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Like many people, James Greene reads about his future in the newspapers. And lately, he’s been finding it not in Sydney Omarr’s astrology column but in the classifieds. Take, for example, last Sunday’s Washington Post, which filled the first 13 pages of its L section with hundreds of jobs in the computer and telecommunications industries alone. “OneSoft is experiencing explosive growth and we want YOU to be part of it,” implores one quarter-page advertisement on Page L3.
Less than a decade ago, relatively unknown start-ups such as America Online and PSINet placed easy-to-miss, thumbnail advertisements in the Post to lure programmers, engineers, and other high-tech geeks to their fledgling organizations. Now, public offerings of these companies rock the NASDAQ, and this generation’s want ads are bigger, bolder, and much harder for job-seekers to ignore. “You’ve never had a future like this before,” reads the slogan for Nextel on Page L12.
Greene’s sold. Just like many of the newcomers filling Loudoun County town houses, the D.C. resident is desperate to steer his jalopy onto the region’s widening Information Superhighway. According to Toward a New Economy: Merging Heritage With Vision in the Greater Washington Region, a September 1998 study by Potomac Knowledge Way, the information and communications sectors currently employ one in seven area workers—a payroll rivaling that of the federal government. “Unlike many of Silicon Valley’s emulators, D.C. actually has a chance to build a sustainable technology economy,” reports The Red Herring, a high-tech-news magazine.
“That’s why I chose computers—they’re not going anytime soon,” Greene says.
Unfortunately, as Greene settles into a black vinyl chair in the lobby of the D.C. Department of Employment Service’s (DOES) Naylor Road outpost, computers seem more like another ’90s motivational mantra than like something that’s going to earn him a living right away. Much like “hard work” and “grit” and “gumption,” “high tech” is a lot easier for D.C. residents to say than to get jobs from.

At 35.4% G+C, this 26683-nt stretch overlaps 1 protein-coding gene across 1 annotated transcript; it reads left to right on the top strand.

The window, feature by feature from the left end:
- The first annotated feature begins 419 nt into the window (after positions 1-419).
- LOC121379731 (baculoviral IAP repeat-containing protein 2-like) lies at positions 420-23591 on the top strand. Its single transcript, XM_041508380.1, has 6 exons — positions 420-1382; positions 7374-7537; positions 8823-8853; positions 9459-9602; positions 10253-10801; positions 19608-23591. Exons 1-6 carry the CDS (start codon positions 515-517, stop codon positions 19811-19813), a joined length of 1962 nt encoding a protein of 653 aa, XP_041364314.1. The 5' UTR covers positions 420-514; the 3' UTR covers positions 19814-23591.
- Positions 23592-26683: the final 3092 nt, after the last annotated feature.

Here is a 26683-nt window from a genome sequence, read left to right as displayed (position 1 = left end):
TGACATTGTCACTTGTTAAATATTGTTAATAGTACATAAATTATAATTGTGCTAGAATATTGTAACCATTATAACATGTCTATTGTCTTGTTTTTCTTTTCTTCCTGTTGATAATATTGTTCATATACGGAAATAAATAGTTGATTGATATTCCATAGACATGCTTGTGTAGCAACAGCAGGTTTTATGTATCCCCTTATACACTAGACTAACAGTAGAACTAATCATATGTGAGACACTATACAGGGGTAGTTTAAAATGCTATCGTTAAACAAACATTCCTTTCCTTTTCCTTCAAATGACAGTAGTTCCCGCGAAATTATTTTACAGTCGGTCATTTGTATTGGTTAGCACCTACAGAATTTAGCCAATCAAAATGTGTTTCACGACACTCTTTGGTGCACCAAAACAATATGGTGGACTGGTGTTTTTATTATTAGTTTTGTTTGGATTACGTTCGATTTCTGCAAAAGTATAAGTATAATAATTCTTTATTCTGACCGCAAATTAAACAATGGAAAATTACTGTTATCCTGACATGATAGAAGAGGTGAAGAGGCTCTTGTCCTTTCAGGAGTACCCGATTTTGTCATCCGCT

And Greene is hardly the only Steve Case wannabe inquiring about the way to the Information Superhighway at Naylor Road this Thursday morning. It’s a more frequently asked question than where the restrooms are. “The high-tech field is one of the most popular,” admits One Stop Career Center Acting Manager Kenneth Lillard.
Given projections such as the one in Toward a New Economy that estimates up to 35,000 unfilled jobs in the local technology sector, you’d think that the city would be holding training sessions on a schedule like Amtrak’s. By 2010, the study projects, the information and communication fields will increase by 52 percent, creating another 91,000 jobs in the Washington region. That’s why developers of NoMa, the largely industrial area north of Massachusetts Avenue NW, envision their own Silicon Valley north of Chinatown.
In order to grab some of that economic development, city officials will need more than just talk. They need to turn D.C.’s low-skill, un- and underemployed work force into one that works Windows, not washes them. And the city’s employment agencies need to take advantage of the technology already here to reach people like Greene. Too bad that a day with him makes the city’s efforts seem about as on-schedule as its Y2K preparations.